There is a widely held belief among Christians, even in the manosphere, that Christians in general are standing up against feminism and the debasement of marriage but the culture isn’t responding. The myth of Christians and the church “fighting the good fight” is one that won’t die no matter how many times I or others debunk it.
The United States is frequently pointed out as being as the most religiously conservative nation in the western world when it comes to sexual morality, and indeed there are stats to back this up. If you ask the average American who are the most zealous Christians fighting against feminism and for the family as defined in the Bible?, they will almost undoubtedly respond with some combination of Focus on the Family, the Southern Baptists, and Pat Robertson’s CBN & The 700 Club. These are the groups Americans, the religious fundamentalists of the western world, see as the most extreme defenders of the traditional family. Yet as I’ve shown the Director for Family Formation Studies at Focus on the Family calls unwed mothers heroic, explains that women deliberately having children out of wedlock is proof that men aren’t worthy, and tells parents that their daughters have an innate goodness which their sons lack. More recently we’ve witnessed Dr. R. Albert Mohler Jr., the president of the Southern Baptist Theological Seminary teaching that God intends for husbands to be purified by submitting to their wives. Elsewhere I’ve shown Pat Robertson’s 700 Club presenting an unwed mother as a Godly woman, plugging her book extolling the virtues of single motherhood:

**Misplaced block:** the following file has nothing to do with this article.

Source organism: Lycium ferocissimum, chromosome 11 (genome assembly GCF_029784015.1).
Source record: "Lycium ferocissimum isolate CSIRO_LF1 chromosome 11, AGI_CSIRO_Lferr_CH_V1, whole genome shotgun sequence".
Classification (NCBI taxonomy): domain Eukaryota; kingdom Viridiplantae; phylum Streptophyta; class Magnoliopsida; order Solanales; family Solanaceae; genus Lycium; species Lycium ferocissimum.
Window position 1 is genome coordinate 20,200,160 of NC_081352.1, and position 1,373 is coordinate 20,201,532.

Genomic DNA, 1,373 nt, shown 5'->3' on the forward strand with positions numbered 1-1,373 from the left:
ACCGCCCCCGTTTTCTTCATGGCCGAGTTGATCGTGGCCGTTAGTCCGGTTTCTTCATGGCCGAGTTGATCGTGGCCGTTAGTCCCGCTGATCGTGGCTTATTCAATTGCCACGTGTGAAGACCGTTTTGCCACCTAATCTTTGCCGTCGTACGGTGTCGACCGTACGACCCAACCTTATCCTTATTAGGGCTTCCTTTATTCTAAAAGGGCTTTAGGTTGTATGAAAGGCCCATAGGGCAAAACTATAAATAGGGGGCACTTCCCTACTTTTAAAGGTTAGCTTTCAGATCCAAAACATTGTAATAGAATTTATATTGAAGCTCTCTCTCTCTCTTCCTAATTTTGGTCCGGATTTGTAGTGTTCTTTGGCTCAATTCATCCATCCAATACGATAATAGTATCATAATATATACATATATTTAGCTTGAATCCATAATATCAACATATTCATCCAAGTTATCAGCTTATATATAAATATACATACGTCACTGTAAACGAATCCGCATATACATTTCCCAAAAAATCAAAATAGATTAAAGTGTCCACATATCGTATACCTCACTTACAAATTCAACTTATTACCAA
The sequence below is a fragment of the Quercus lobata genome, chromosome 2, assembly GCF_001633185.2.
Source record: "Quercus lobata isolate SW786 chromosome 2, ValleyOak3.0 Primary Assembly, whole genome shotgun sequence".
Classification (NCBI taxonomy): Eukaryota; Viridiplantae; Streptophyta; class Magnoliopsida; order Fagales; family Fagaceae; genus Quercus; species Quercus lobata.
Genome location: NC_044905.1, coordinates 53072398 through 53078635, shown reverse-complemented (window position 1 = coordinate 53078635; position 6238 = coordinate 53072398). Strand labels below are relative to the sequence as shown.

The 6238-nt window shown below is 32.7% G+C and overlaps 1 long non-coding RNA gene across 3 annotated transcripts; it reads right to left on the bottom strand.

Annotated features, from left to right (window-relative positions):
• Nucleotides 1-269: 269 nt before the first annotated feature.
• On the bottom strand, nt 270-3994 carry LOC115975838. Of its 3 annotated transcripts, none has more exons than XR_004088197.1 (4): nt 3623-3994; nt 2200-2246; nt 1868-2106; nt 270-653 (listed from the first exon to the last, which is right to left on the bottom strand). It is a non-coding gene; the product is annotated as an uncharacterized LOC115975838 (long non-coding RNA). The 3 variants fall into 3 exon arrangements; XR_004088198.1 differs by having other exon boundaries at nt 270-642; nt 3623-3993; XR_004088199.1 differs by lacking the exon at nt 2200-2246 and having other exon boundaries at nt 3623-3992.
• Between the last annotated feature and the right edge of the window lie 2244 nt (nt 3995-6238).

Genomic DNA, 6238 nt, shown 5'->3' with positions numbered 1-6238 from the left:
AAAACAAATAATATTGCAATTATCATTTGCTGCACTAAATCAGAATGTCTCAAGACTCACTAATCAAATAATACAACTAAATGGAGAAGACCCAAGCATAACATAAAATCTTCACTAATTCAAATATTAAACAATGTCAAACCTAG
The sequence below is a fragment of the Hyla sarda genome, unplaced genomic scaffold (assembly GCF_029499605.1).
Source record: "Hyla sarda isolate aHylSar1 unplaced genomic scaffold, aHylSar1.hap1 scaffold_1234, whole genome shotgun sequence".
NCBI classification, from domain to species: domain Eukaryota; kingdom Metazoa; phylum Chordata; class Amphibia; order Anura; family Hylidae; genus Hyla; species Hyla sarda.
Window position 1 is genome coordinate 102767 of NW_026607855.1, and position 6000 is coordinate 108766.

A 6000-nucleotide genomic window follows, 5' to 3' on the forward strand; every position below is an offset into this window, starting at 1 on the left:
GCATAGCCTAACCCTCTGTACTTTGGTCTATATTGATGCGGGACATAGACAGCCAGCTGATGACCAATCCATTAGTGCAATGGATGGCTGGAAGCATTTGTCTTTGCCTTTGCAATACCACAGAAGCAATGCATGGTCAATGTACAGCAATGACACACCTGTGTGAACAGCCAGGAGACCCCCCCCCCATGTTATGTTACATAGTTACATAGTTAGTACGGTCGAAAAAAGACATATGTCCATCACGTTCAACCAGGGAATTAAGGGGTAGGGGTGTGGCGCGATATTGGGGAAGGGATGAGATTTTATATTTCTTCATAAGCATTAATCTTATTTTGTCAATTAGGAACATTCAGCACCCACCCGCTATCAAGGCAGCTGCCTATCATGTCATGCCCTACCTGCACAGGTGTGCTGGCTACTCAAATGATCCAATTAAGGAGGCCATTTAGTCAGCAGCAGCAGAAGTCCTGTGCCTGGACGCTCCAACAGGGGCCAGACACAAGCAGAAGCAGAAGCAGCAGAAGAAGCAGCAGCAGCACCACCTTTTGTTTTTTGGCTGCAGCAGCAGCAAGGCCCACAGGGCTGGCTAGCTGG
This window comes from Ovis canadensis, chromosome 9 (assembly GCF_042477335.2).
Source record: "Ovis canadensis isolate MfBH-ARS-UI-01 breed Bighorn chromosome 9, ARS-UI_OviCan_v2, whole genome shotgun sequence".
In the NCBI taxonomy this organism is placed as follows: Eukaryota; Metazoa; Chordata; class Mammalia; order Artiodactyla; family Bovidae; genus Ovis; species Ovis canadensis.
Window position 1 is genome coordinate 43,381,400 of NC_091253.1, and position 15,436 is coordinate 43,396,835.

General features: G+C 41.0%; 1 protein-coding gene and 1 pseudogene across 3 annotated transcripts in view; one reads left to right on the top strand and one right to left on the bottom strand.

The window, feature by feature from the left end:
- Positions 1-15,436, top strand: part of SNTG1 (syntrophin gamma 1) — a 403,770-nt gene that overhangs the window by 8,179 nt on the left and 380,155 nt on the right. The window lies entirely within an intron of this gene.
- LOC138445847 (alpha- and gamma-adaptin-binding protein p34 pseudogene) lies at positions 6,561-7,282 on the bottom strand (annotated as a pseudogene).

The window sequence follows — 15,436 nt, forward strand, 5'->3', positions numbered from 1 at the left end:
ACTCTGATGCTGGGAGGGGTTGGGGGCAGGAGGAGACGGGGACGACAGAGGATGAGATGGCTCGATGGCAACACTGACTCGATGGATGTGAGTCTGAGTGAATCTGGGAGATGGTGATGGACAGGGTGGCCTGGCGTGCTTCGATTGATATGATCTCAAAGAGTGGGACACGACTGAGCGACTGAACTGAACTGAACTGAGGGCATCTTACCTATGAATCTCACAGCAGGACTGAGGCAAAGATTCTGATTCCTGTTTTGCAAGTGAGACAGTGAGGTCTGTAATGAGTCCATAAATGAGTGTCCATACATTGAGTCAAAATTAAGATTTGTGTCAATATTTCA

CBN.com – Actress, single mother and author, Janine Turner was inspired to write Holding Her Head High: Inspirations from 12 Single Mothers Who Championed Their Children and Changed History. Her book describes the social implications for women and children from the Roman Empire through the Middle Ages to Pioneer days…
If you asked the average Christian to recommend a movie which presents biblical marriage or fatherhood, they are almost certain to suggest a Christian divorce fantasy or a movie which disparages Christian fathers and cuts Christian husbands off at the knees.